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Siblings make father proud by taking on the Easter Ultra Challenge

11 April 2024

Three siblings took on the Easter Ultra Challenge on Saturday 6 April – walking 10km and raising more than £5,600 for Kidney Research UK to mark their father’s recent transplant. 

Simran, from London, was joined by her sister Raani and brother Kamal. She says: “This disease has touched our family in a very personal way. We wanted to show our gratitude and push ourselves to do something following our dad’s experience, by raising money for Kidney Research UK for other people affected.” 

Two sisters and brother all wearing purple Kidney Research UK tshirts with medals
Siblings, Simran, Raani and Kamal.

Sudden hospitalisation 

It was just before Christmas 2020, during the Covid-19 pandemic, when their father, 69, suddenly found himself in hospital, after waking up short of breath in the middle of the night. At the beginning of the preceding week, his doctor had discovered Simran’s father was experiencing high blood pressure, for which he prescribed blood pressure tablets. 

Simran says: “It was a worrying time because we didn’t know what was happening. To be told Dad was experiencing renal failure was a very difficult thing for the whole family to comprehend. He was quickly put onto dialysis, three times per week. The first six months were traumatic for us all, trying to understand what was happening, what dialysis involved, and coping with the extreme lows in Dad’s haemoglobin levels which resulted in multiple overnight stays in hospital for blood transfusions.  

“The changes in his appearance, such as the sudden loss of weight, were a sad sight. Even though we knew he was still the same person we loved, other people would focus on his outward appearance which impacted relationships.” 

Waiting for a transplant 

More than 5,500 people are on the transplant waiting list in the UK, and a third are from Black, Asian and minority ethnic communities. This means that people from these backgrounds often wait longer than average to receive a transplant.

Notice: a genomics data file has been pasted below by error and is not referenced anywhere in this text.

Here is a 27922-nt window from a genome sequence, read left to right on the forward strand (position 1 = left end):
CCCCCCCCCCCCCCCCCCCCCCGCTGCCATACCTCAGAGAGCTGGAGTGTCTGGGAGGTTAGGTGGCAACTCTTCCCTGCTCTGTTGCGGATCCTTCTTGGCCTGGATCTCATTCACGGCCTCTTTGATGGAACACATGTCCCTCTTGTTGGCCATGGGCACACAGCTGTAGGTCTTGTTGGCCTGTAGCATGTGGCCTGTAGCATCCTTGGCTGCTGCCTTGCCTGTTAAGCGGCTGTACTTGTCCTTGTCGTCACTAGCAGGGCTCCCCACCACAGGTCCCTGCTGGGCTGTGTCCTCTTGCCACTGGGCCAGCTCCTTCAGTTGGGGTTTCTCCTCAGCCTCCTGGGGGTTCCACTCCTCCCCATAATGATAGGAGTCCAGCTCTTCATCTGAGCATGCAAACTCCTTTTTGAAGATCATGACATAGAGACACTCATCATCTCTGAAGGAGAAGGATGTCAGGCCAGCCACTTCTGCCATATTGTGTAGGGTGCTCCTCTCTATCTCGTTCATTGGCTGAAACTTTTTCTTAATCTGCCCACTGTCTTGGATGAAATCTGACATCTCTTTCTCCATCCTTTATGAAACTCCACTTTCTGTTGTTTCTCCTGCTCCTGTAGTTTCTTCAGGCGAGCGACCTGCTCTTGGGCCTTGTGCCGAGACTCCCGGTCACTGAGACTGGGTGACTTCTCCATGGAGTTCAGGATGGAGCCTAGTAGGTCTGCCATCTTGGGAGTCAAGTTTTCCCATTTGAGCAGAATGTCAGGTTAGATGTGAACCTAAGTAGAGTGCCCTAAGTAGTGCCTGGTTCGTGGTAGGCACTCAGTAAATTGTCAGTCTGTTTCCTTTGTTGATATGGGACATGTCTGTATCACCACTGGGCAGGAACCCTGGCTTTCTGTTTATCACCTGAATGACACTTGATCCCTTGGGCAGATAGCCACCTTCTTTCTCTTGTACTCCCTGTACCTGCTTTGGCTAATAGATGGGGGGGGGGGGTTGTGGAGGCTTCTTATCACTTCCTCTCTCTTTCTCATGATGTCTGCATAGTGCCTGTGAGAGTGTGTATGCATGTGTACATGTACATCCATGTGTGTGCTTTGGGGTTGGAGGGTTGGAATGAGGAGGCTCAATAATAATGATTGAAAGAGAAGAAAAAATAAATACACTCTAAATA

Simran says: “My dad never let on how painful his experience was for him and continued to live as normally as possible. My parents became grandparents in 2021, as my sister had a little boy in May, and I had a little girl in August. They lit up his life again and were the best medicine for him. 

“Dad was put onto the transplant list at the beginning of 2023, but everyone resigned themselves to the fact that dialysis was just the way it was going to be for a while longer, given the time it could take to receive one. 

“When he did get that call in January this year, it happened so quickly, and I think it’s fair to say we weren’t all completely mentally prepared. Our nerves were on edge throughout the day and in the weeks afterwards but thankfully everything is going well. He’s almost at the end of his isolation period now which is good, as he’s missing his grandchildren including my little baby boy. 

“We all feel fortunate and blessed because some people can be on dialysis for a long time. My dad wears a turban and when I visited him in hospital right after his transplant, he was already wearing it. That’s his identity. He looked so smart and the best I’d seen him in over three years.  

“His face had changed, going back to how he used to look. He was up walking around the ward faster than I’d seen him move in a while. We facetime most days and we can see his face filling out more again. It’s so good to see.”